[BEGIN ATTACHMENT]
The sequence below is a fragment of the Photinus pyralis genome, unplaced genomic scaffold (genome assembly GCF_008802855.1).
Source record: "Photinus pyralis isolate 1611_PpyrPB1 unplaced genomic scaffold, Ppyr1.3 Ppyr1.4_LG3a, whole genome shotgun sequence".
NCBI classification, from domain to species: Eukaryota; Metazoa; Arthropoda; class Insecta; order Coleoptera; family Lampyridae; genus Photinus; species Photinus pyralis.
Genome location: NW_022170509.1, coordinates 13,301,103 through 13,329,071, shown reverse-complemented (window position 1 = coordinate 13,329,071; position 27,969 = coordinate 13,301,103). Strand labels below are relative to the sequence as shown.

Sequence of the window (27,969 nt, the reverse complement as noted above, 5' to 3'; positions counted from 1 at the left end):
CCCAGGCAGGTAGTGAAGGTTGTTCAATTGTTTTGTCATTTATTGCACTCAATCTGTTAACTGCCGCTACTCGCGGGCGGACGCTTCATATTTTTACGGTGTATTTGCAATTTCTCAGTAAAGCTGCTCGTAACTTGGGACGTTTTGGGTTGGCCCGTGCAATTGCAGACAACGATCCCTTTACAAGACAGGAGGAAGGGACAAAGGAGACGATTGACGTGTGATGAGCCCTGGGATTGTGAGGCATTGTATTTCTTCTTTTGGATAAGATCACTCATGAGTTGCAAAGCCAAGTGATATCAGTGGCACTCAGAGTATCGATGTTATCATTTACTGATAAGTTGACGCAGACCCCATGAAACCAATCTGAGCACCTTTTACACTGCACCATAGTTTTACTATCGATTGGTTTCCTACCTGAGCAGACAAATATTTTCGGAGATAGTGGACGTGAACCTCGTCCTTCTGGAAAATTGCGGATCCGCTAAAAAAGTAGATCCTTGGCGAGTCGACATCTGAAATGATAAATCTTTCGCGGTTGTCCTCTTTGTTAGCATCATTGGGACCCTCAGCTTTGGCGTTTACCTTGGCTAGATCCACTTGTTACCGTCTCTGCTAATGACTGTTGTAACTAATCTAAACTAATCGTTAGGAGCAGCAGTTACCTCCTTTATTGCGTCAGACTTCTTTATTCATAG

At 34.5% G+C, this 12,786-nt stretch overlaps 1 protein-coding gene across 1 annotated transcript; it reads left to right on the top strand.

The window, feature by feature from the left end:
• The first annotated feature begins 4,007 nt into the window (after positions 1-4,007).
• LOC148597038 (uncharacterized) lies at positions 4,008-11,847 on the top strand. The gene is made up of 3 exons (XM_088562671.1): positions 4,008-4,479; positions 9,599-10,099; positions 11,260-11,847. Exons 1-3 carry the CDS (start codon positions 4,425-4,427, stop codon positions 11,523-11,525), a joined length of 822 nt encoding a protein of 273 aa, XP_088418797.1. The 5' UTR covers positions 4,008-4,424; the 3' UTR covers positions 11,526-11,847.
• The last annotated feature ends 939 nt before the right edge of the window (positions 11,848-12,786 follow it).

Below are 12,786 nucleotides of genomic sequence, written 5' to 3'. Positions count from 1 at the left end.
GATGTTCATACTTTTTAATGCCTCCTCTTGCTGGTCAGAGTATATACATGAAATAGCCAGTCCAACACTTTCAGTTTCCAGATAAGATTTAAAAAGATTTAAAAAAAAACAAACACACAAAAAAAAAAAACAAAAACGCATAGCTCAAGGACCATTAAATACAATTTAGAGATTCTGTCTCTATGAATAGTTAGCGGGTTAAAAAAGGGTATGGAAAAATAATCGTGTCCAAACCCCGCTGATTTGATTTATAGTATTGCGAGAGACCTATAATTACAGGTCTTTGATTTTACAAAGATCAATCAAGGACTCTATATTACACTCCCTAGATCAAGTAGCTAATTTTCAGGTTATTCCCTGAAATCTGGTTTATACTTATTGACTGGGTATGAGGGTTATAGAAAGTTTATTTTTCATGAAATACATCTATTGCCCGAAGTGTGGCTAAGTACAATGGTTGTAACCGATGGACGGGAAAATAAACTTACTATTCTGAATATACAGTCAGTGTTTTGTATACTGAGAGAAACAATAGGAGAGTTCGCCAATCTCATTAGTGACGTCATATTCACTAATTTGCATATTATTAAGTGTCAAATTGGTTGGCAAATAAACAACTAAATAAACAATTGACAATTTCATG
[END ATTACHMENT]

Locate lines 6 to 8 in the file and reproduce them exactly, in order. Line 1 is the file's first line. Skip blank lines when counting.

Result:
CCCAGGCAGGTAGTGAAGGTTGTTCAATTGTTTTGTCATTTATTGCACTCAATCTGTTAACTGCCGCTACTCGCGGGCGGACGCTTCATATTTTTACGGTGTATTTGCAATTTCTCAGTAAAGCTGCTCGTAACTTGGGACGTTTTGGGTTGGCCCGTGCAATTGCAGACAACGATCCCTTTACAAGACAGGAGGAAGGGACAAAGGAGACGATTGACGTGTGATGAGCCCTGGGATTGTGAGGCATTGTATTTCTTCTTTTGGATAAGATCACTCATGAGTTGCAAAGCCAAGTGATATCAGTGGCACTCAGAGTATCGATGTTATCATTTACTGATAAGTTGACGCAGACCCCATGAAACCAATCTGAGCACCTTTTACACTGCACCATAGTTTTACTATCGATTGGTTTCCTACCTGAGCAGACAAATATTTTCGGAGATAGTGGACGTGAACCTCGTCCTTCTGGAAAATTGCGGATCCGCTAAAAAAGTAGATCCTTGGCGAGTCGACATCTGAAATGATAAATCTTTCGCGGTTGTCCTCTTTGTTAGCATCATTGGGACCCTCAGCTTTGGCGTTTACCTTGGCTAGATCCACTTGTTACCGTCTCTGCTAATGACTGTTGTAACTAATCTAAACTAATCGTTAGGAGCAGCAGTTACCTCCTTTATTGCGTCAGACTTCTTTATTCATAG

At 34.5% G+C, this 12,786-nt stretch overlaps 1 protein-coding gene across 1 annotated transcript; it reads left to right on the top strand.

The window, feature by feature from the left end: